Constant Watch: The fight against listeria in the cold chain
The country is dealing with a widespread recall of romaine lettuce linked to E. coli contamination. However, the Shigatoxin-producing bacteria is not the only threat to the U.S. food supply and fresh produce is not the only product category that has to be vigilant on the food safety front.
Frozen produce has its unique challenges. For example, in 2016 a supplier with locations in the southern and western U.S. recalled 47,112,256 pounds of Asian-inspired meal kits due to Listeria monocytogenes. Though dozens of brands and flavors were affected, what the products had in common was that they were frozen vegetables from the same supplier.
The supplier in question, CRF Foods out of Pasco, Washington, issued a voluntary recall once an outbreak of listeriosis was identified.
The American Frozen Food Institute (AFFI) is helping facilities prevent future problems. The group is putting out guidance to help processors follow best practices in frozen food safety that includes resources such as its guide for processors to validate the effectiveness of their blanching procedures.
“This is really a commitment our members have made to double down on listeria prevention,” said Adrienne Seiling, vice president of communications with AFFI.
Specifically, the document outlines a template to be used by frozen food processors for the application of blanching equipment as a preventive control to address risks associated particularly with listeria, but with other pathogens as well. It highlights key information such as the appropriate equipment and process, achieving desired lethality, and verification to establish blanching as a process preventive control.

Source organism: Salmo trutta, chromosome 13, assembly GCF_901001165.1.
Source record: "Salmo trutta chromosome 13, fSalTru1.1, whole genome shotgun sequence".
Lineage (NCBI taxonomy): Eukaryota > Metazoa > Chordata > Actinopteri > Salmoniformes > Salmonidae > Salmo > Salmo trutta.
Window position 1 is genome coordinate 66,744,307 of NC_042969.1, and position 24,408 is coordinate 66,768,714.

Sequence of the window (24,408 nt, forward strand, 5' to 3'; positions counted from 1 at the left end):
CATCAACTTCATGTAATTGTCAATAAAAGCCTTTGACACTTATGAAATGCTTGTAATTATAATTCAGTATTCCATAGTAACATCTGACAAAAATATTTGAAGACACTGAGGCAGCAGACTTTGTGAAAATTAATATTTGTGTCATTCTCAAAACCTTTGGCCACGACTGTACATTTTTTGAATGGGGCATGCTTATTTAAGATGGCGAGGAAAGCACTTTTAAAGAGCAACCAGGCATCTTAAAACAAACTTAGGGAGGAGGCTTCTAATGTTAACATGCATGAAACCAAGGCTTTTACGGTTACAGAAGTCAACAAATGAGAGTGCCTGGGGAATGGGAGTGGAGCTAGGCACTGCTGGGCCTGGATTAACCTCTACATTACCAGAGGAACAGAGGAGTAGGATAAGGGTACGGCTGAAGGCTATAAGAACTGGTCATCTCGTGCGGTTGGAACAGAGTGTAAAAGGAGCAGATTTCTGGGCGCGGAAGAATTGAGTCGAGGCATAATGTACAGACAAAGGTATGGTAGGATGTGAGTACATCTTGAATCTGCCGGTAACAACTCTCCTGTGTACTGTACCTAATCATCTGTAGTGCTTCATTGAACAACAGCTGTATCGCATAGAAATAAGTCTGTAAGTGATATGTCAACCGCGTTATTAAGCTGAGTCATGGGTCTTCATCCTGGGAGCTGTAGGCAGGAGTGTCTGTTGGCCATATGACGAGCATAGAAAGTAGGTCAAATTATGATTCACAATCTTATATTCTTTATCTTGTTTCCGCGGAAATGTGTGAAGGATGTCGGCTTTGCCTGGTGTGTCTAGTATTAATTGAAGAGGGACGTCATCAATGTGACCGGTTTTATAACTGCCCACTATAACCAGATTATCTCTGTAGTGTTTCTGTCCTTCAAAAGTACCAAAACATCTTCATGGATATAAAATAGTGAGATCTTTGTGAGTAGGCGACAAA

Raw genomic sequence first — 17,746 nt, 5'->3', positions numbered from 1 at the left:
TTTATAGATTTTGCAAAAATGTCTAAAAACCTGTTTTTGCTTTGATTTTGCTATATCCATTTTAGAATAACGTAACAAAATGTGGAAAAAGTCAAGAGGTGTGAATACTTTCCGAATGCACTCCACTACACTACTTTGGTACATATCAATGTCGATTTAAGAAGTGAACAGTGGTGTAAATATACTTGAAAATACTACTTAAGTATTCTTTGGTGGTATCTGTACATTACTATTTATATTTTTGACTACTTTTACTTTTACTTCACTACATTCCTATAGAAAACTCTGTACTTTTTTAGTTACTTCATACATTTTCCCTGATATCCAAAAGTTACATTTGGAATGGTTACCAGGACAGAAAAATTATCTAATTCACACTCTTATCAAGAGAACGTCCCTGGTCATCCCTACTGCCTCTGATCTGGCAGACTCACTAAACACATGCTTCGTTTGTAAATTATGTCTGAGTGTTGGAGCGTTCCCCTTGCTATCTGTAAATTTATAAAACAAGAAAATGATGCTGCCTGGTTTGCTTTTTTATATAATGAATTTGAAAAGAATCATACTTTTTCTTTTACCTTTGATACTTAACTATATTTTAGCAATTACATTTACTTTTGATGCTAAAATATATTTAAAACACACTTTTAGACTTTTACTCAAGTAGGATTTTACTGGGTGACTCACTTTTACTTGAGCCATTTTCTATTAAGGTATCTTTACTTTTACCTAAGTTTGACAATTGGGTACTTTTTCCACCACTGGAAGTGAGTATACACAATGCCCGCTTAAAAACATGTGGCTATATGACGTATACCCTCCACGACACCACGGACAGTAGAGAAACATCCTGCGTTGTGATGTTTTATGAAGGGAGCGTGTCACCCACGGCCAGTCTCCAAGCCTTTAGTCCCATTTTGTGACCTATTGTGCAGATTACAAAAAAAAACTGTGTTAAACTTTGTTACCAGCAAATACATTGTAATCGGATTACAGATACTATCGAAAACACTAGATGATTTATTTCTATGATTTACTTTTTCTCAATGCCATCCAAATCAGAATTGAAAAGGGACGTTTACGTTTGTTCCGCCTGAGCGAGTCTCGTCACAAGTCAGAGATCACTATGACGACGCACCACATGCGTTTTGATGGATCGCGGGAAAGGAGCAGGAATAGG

AFFI has convened a member group of 70 food safety professionals to develop best practices, as well as guidance on equipment maintenance and upgrades. These resources are intended both for AFFI members and non-members.
Donna Garren, executive vice president for science and policy at AFFI, said that as someone who has worked for a family-owned business, she believes the group is well aware of the challenges and costs associated with improving listeria safety.
“I can appreciate the sensitivity to limited resources in a company and there should be some return on that investment. That’s actually why we’re going down this path to make these tools, (so) that when they invest in new equipment they know their investment is well made,” she said.
For example, she said many companies can’t invest in a new spiral freezer, but for those who can, selecting the right freezer is key. Processors want to avoid investing money in a new freezer only to discover they can’t clean it to their safety standards.
“I think we’re hoping we can provide them with those internal resources at their disposal to make wiser, better investments in continually upgrading food safety in their operation,” Garren said.
Many smaller companies may have no in-house food s afety e xpert a nd AFFI is aiming its resources at assisting those processors.